Cost-effectiveness analysis of alternative naloxone distribution strategies: First responder and lay distribution in the United States

Archived Abstract of Former PSC Researcher

Townsend, Tarlise (Tarlie), Freida Blostein, Tran Doan, Samantha Madson-Olson, Paige Galecki, and David W. Hutton. 2020. "Cost-effectiveness analysis of alternative naloxone distribution strategies: First responder and lay distribution in the United States." International Journal of Drug Policy, 75: 102536.

The U.S. is facing an unprecedented number of opioid-related overdose deaths, and an array of other countries have experienced increases in opioid-related fatalities. In the U.S., naloxone is increasingly distributed to first responders to improve early administration to overdose victims, but its cost-effectiveness has not been studied. Lay distribution, in contrast, has been found to be cost-effective, but rising naloxone prices and increased mortality due to synthetic opioids may reduce cost-effectiveness. We evaluate the cost-effectiveness of increased naloxone distribution to (a) people likely to witness or experience overdose ("laypeople"); (b) police and firefighters; (c) emergency medical services (EMS) personnel; and (d) combinations of these groups. Methods
We use a decision-analytic model to analyze the cost-effectiveness of eight naloxone distribution strategies. We use a lifetime horizon and conduct both a societal analysis (accounting for productivity and criminal justice system costs) and a health sector analysis. We calculate: the ranking of strategies by net monetary benefit; incremental cost-effectiveness ratios; and number of fatal overdoses. Results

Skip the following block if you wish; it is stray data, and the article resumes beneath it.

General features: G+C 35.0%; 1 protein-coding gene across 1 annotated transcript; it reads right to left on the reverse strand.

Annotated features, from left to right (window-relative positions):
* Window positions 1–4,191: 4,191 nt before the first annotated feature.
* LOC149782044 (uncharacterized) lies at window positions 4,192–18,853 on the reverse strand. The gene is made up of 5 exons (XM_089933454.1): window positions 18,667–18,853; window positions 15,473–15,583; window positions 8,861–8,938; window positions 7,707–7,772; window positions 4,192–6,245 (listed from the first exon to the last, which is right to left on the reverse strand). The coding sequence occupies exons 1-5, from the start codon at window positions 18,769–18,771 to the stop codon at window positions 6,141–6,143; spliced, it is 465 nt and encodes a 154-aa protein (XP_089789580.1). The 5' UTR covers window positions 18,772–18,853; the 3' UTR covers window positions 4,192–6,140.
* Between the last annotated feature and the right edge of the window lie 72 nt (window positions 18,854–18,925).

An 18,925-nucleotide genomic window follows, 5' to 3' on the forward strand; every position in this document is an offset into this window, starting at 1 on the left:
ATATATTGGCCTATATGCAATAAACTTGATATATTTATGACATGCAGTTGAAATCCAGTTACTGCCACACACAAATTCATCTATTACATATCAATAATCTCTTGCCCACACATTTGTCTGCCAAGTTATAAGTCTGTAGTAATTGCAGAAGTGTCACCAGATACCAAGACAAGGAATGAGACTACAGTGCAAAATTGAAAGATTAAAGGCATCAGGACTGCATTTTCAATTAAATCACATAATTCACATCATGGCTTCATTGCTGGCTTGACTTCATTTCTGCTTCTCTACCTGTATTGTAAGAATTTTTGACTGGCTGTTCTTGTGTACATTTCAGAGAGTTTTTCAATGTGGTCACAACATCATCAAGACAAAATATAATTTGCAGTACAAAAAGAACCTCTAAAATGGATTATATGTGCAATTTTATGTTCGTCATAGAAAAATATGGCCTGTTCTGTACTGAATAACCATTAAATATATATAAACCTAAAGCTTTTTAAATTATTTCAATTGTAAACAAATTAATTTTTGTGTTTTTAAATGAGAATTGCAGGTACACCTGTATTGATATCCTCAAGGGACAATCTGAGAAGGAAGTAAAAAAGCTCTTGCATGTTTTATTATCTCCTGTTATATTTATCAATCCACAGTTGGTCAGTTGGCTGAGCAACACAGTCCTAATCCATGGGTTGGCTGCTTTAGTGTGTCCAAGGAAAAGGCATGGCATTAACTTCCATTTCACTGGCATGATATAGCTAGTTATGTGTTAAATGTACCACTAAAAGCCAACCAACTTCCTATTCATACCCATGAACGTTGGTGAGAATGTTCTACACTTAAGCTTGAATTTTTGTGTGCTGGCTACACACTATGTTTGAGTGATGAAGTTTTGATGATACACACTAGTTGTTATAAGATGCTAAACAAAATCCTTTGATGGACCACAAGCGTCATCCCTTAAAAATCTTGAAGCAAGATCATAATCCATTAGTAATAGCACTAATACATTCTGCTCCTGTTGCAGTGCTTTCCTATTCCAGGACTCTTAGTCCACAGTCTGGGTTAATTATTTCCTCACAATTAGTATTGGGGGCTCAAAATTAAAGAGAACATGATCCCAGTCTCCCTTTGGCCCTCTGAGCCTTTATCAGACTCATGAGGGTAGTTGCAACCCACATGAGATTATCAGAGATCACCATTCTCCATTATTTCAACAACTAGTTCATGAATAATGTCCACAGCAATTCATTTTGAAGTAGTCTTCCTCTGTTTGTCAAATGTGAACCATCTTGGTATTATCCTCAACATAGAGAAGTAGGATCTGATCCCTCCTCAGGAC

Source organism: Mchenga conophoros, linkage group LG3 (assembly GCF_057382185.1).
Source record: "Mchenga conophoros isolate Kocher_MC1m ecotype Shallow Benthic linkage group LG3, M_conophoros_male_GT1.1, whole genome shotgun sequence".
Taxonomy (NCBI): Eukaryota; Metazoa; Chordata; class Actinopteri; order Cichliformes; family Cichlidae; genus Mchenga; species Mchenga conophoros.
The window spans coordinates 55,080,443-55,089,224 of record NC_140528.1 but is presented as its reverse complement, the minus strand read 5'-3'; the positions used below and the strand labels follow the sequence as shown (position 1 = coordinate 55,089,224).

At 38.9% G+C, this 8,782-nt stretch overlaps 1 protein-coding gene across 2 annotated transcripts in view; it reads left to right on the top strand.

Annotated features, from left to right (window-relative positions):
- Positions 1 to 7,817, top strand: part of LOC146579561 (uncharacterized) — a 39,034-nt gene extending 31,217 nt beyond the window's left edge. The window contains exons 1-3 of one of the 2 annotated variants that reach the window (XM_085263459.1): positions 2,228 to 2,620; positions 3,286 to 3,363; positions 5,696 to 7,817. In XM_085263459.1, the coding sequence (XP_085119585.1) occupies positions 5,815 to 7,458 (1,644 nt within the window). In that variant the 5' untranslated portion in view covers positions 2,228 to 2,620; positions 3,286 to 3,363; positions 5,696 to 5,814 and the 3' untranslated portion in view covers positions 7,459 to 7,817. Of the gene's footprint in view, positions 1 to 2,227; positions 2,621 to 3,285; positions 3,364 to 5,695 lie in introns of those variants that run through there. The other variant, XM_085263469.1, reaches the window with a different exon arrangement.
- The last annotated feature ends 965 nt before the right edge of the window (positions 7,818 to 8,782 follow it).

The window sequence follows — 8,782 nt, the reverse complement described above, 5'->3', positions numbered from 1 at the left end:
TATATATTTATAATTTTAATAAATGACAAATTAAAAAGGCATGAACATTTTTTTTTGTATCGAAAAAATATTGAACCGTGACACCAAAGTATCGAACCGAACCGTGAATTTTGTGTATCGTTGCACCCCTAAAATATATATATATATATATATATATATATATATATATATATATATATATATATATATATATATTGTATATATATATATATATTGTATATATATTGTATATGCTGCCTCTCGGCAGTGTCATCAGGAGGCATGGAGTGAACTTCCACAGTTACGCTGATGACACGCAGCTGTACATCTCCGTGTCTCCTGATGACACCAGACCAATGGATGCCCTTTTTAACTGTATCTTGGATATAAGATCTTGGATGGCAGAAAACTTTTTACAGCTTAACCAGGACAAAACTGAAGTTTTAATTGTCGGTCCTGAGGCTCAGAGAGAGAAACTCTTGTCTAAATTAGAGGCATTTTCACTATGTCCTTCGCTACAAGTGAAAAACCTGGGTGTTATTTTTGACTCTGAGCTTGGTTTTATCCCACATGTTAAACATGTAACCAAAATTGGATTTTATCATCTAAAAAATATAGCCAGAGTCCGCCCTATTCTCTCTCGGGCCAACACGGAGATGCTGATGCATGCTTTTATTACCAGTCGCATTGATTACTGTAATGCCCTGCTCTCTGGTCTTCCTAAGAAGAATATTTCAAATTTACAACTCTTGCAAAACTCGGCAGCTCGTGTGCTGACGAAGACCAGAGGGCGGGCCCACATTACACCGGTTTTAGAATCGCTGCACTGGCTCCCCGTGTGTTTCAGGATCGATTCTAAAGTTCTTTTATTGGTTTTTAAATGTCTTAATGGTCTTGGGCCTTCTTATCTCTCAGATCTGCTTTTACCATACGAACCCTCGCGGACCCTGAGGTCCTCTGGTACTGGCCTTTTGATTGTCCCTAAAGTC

High distribution to all three groups maximized net monetary benefit and minimized fatal overdoses; it averted 21% of overdose deaths compared to minimum distribution. High distribution to laypeople and one of the other groups comprised the second and third best strategies. The majority of health gains resulted from increased lay distribution. In the societal analysis, every strategy was cost-saving compared to its next-best alternative; cost savings were greatest in the maximum distribution strategy. In the health sector analysis, all undominated strategies were cost-effective. Results were highly robust to deterministic and probabilistic sensitivity analysis. Conclusions
Increasing naloxone distribution to laypeople and first responder groups would maximize health gains and be cost-effective. If feasible, communities should distribute naloxone to all groups; otherwise, distribution to laypeople and one of the first responder groups should be emphasized.


Opioids Naloxone Cost-effectiveness analysis Overdose First responders Take-home

Browse | Search

PSC In The News

RSS Feed icon

Mehta makes it clear why young people are leading the rise of COVID cases in Michigan: Socializing

More News


Frey's Social Science Data Analysis Network, SSDAN wins 2020 MERLOT Sociology Classics Award

Doing COVID-19 research? These data tools can help!

More Highlights

Connect with PSC follow PSC on Twitter Like PSC on Facebook